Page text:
At the next bend, we came upon an outdoor area, way at the top of the building, again, still outside, that had some smooth stone bleachers facing a huge steel wall, where we sat. The dancers never stopped moving, with the assistance of a drummer this time. This last section used all the dancers, some doing certain strong or quirky movements together, others seemed to have their own thing going on, spread out along the wide surface, even one girl using the bleachers to dance her own dance. The music was appropriately "out there" sounding, and the choreography reflected a feeling of being in limbo. Every little while one of the dancers would begin twitching, awkward movements, appearing that she was possessed by something other-wordly. One section had somewhat like karate moves, very strong and accented movements; another where there was an echoing sound heard as the dancers did some interesting, intricate footwork, more lifts where the girl is carried sideways, wild squiggly arm movements, contortions and contractions as the music increases in volume and other weird sounds begin. The music switches to a rhythm guitar strain with popping techno-sounds hitting the accents as all the dancers do different moves to that same rhythm, spinning, becoming wilder in their partnering of each other; the women Penche'ing out of pirouettes, the men triple-pirouetting en Dedans, all constantly changing formations and positions. Another section was like a slow-moving kata, which is a fluid martial arts pattern, and the next moment awkward isolated movements to accents are countering it.
As the volume of the music increases, the dancers become more frantic in movement, with a tin-canny rhythm being tapped out, as they close into a tight circle, facing inward; slowly, individually breaking out and then all traveling to the other side of the stage, some in slow motion, as a single girl breaks away, twitching and twerking, now against the wall, sliding down into a ball on the ground, as if she has lost her mind completely. Finis.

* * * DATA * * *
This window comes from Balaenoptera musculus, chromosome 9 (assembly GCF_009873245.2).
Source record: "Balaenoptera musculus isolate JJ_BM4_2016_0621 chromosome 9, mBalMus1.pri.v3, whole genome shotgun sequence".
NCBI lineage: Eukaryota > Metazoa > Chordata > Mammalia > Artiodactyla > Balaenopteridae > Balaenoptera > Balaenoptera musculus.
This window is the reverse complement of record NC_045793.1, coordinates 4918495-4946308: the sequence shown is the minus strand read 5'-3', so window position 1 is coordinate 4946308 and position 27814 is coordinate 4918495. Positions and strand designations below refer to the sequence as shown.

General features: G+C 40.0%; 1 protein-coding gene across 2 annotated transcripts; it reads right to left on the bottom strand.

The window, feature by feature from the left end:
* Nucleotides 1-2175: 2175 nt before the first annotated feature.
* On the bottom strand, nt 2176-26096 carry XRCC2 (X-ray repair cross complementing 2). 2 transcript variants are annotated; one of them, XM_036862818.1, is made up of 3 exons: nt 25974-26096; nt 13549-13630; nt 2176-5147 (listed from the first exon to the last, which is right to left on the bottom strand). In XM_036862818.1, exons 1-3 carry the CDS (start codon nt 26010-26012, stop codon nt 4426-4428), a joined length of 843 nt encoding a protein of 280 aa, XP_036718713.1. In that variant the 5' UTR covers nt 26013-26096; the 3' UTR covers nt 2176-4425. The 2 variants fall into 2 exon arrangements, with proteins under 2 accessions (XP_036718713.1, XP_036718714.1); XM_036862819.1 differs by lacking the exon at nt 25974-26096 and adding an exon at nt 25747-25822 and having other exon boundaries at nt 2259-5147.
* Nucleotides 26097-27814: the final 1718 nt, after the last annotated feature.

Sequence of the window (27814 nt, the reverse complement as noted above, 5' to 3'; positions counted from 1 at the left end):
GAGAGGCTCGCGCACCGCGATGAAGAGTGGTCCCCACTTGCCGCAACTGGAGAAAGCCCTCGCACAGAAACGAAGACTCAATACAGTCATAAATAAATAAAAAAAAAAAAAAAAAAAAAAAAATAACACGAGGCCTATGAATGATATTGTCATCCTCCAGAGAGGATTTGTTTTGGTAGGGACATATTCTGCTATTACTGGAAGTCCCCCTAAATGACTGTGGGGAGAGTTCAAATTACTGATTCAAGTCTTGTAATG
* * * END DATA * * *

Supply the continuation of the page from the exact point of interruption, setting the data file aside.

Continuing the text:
This off-beat piece was choreographed by Laurie Sefton and demanded much strength and agility from the dancers, which they delivered on. A very well-performing, well-disciplined, hard-working troupe: Ellen Akashi, Camila Arana, Samantha Blaz, Sophie Diamond, Isaac Huerta, Clay Murray, Haylee Nichele, and understudy, Natalie McCall.
The third and last piece of this unique evening was entitled "Strange & Elegant Dance; Under/Current."
We were taken all the way down to street level, and wound around to end up at the front of Disney Hall, on the corner, where there are what are called the "Grand" stairs leading up to the entrance.
Symphonic sounds begin as the dancers enter at the base of the stairs and slowly work their way up to the top, where a male soloist dances a modern combination, then starts to move down to meet the others. There are nice sections with floorwork, beautiful, off-center lifts, in between the slow-motion odd movements as they utilize the stairs in many different ways. They crawl up and down the stairs using only their arms to move, as their legs are smoothly dragging behind them in a frog-leg position; others are at different levels of the staircase moving independently; the men sit the girls on top of a shoulder and very slowly make their way up or down the stairs, they lay down across a step, or roll down some, climbing under the bannisters, all very slow motion movement, while techno music (similar to the last piece) plays.
It is as if the dancers are all in a trance, as they look out into space, staring, with no emotion, their legato movements blending with the music. Their lines are clean and precise, especially when moving in unison, with beautiful port de bras designs. The music changes and we hear whooshing sounds, as they spin and leap with more angular moves now, and a strange voice is heard over the music, muttering something unintelligible. The modern movements are more off-center than not, giving a weird feeling of uneasiness, added to by the strange sounds that waft through. Abruptly, a disco beat starts, the accents become stronger, with a pounding gavel sounding rhythm as the dancers walk into a tight clump. As they begin to spin out, individually, a more melodic sound gives the dancers a moment to do more flashy choreography, with fan kicks, deep lunges in second position, plie'd pirouettes, all doing something different. Suddenly they freeze for a few moments, then slowly, again, in different groupings, some alone, some in pairs, walk either facing back or front, up or down the stairs, blankly staring out. One by one they make their way down and individually wander off and away.
Strange, yes, and definitely Elegant in presentation. This last piece was deftly choreographed by Holly Rothschild, with music by Luke Rothschild. The agile, powerful dancers were Genevieve Carson-Baker, Lavinia Findikoglu, Kearian Giertz, Tess Hewlett, Genna Moroni, JM Rodriguez, Carrissa Songhorian and Jamal Wade.
The lighting design for each Dance piece was imaginative and enhancing and was quite extensive, covering so many different areas outside the Hall ~You can still catch this All-Female Choreographed Dance Evening tonight, July 31st and tomorrow, August 1st, at 8:30 pm; tickets are $30.
For information call 213.972.0711 or musiccenter.org/moves.
Photos Courtesy of The Music Center